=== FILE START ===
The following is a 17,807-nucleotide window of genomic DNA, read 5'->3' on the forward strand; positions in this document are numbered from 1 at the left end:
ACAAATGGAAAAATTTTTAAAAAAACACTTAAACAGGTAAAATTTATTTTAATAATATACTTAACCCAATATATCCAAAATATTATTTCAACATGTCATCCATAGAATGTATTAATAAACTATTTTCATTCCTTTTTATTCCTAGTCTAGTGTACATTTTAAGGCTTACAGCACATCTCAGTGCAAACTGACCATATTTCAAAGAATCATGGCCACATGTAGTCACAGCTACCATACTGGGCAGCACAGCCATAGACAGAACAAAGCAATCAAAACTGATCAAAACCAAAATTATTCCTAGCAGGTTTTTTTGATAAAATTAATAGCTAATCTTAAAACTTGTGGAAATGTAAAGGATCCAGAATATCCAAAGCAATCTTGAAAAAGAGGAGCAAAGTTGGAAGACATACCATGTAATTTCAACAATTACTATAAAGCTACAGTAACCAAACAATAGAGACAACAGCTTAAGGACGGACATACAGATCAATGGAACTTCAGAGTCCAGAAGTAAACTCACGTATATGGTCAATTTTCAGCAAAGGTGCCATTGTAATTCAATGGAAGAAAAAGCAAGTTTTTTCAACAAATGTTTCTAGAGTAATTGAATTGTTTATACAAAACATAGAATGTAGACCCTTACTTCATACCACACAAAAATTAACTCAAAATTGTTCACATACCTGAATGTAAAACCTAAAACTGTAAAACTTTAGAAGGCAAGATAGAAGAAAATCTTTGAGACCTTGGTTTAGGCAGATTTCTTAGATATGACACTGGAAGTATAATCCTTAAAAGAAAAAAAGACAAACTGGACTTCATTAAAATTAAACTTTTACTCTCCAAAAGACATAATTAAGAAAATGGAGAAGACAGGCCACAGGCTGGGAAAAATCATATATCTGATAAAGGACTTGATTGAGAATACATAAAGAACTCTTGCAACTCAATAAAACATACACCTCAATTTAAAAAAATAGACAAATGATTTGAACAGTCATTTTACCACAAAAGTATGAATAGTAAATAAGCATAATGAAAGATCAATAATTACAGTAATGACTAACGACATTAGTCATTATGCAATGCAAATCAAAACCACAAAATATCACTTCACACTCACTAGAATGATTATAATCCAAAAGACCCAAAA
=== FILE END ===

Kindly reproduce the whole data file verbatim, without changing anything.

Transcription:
The following is a 17,807-nucleotide window of genomic DNA, read 5'->3' on the forward strand; positions in this document are numbered from 1 at the left end:
ACAAATGGAAAAATTTTTAAAAAAACACTTAAACAGGTAAAATTTATTTTAATAATATACTTAACCCAATATATCCAAAATATTATTTCAACATGTCATCCATAGAATGTATTAATAAACTATTTTCATTCCTTTTTATTCCTAGTCTAGTGTACATTTTAAGGCTTACAGCACATCTCAGTGCAAACTGACCATATTTCAAAGAATCATGGCCACATGTAGTCACAGCTACCATACTGGGCAGCACAGCCATAGACAGAACAAAGCAATCAAAACTGATCAAAACCAAAATTATTCCTAGCAGGTTTTTTTGATAAAATTAATAGCTAATCTTAAAACTTGTGGAAATGTAAAGGATCCAGAATATCCAAAGCAATCTTGAAAAAGAGGAGCAAAGTTGGAAGACATACCATGTAATTTCAACAATTACTATAAAGCTACAGTAACCAAACAATAGAGACAACAGCTTAAGGACGGACATACAGATCAATGGAACTTCAGAGTCCAGAAGTAAACTCACGTATATGGTCAATTTTCAGCAAAGGTGCCATTGTAATTCAATGGAAGAAAAAGCAAGTTTTTTCAACAAATGTTTCTAGAGTAATTGAATTGTTTATACAAAACATAGAATGTAGACCCTTACTTCATACCACACAAAAATTAACTCAAAATTGTTCACATACCTGAATGTAAAACCTAAAACTGTAAAACTTTAGAAGGCAAGATAGAAGAAAATCTTTGAGACCTTGGTTTAGGCAGATTTCTTAGATATGACACTGGAAGTATAATCCTTAAAAGAAAAAAAGACAAACTGGACTTCATTAAAATTAAACTTTTACTCTCCAAAAGACATAATTAAGAAAATGGAGAAGACAGGCCACAGGCTGGGAAAAATCATATATCTGATAAAGGACTTGATTGAGAATACATAAAGAACTCTTGCAACTCAATAAAACATACACCTCAATTTAAAAAAATAGACAAATGATTTGAACAGTCATTTTACCACAAAAGTATGAATAGTAAATAAGCATAATGAAAGATCAATAATTACAGTAATGACTAACGACATTAGTCATTATGCAATGCAAATCAAAACCACAAAATATCACTTCACACTCACTAGAATGATTATAATCCAAAAGACCCAAAA